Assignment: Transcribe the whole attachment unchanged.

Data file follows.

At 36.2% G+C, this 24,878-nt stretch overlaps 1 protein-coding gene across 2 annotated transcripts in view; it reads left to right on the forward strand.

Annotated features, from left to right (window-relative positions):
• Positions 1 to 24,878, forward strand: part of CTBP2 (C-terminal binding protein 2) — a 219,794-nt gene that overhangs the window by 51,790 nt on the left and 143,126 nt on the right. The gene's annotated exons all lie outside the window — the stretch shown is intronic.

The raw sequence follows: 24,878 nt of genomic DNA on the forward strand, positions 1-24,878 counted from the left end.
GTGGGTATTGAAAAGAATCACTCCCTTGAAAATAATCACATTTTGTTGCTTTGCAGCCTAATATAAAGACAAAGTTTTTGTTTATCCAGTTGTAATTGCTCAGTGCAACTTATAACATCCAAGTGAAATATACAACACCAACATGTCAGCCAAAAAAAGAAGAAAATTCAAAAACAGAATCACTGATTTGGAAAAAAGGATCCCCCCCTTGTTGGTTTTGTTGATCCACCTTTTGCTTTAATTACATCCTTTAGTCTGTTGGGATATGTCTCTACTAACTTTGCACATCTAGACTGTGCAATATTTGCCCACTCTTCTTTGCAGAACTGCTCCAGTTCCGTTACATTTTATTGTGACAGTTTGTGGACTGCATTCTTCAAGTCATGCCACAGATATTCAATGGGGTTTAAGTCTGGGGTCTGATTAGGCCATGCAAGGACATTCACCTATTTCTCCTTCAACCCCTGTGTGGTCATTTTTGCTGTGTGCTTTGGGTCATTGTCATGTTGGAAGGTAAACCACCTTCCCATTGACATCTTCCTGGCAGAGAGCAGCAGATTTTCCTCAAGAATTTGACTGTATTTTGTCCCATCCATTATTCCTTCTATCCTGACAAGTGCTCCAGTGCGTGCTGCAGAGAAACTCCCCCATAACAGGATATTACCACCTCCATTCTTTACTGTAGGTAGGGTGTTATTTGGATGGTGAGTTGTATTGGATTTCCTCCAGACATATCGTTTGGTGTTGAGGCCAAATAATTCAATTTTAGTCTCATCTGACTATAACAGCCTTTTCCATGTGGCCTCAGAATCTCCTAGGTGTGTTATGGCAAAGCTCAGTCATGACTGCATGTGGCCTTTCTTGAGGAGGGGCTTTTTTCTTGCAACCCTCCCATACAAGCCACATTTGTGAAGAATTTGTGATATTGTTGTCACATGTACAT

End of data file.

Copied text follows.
At 36.2% G+C, this 24,878-nt stretch overlaps 1 protein-coding gene across 2 annotated transcripts in view; it reads left to right on the forward strand.

Annotated features, from left to right (window-relative positions):
• Positions 1 to 24,878, forward strand: part of CTBP2 (C-terminal binding protein 2) — a 219,794-nt gene that overhangs the window by 51,790 nt on the left and 143,126 nt on the right. The gene's annotated exons all lie outside the window — the stretch shown is intronic.

The raw sequence follows: 24,878 nt of genomic DNA on the forward strand, positions 1-24,878 counted from the left end.
GTGGGTATTGAAAAGAATCACTCCCTTGAAAATAATCACATTTTGTTGCTTTGCAGCCTAATATAAAGACAAAGTTTTTGTTTATCCAGTTGTAATTGCTCAGTGCAACTTATAACATCCAAGTGAAATATACAACACCAACATGTCAGCCAAAAAAAGAAGAAAATTCAAAAACAGAATCACTGATTTGGAAAAAAGGATCCCCCCCTTGTTGGTTTTGTTGATCCACCTTTTGCTTTAATTACATCCTTTAGTCTGTTGGGATATGTCTCTACTAACTTTGCACATCTAGACTGTGCAATATTTGCCCACTCTTCTTTGCAGAACTGCTCCAGTTCCGTTACATTTTATTGTGACAGTTTGTGGACTGCATTCTTCAAGTCATGCCACAGATATTCAATGGGGTTTAAGTCTGGGGTCTGATTAGGCCATGCAAGGACATTCACCTATTTCTCCTTCAACCCCTGTGTGGTCATTTTTGCTGTGTGCTTTGGGTCATTGTCATGTTGGAAGGTAAACCACCTTCCCATTGACATCTTCCTGGCAGAGAGCAGCAGATTTTCCTCAAGAATTTGACTGTATTTTGTCCCATCCATTATTCCTTCTATCCTGACAAGTGCTCCAGTGCGTGCTGCAGAGAAACTCCCCCATAACAGGATATTACCACCTCCATTCTTTACTGTAGGTAGGGTGTTATTTGGATGGTGAGTTGTATTGGATTTCCTCCAGACATATCGTTTGGTGTTGAGGCCAAATAATTCAATTTTAGTCTCATCTGACTATAACAGCCTTTTCCATGTGGCCTCAGAATCTCCTAGGTGTGTTATGGCAAAGCTCAGTCATGACTGCATGTGGCCTTTCTTGAGGAGGGGCTTTTTTCTTGCAACCCTCCCATACAAGCCACATTTGTGAAGAATTTGTGATATTGTTGTCACATGTACAT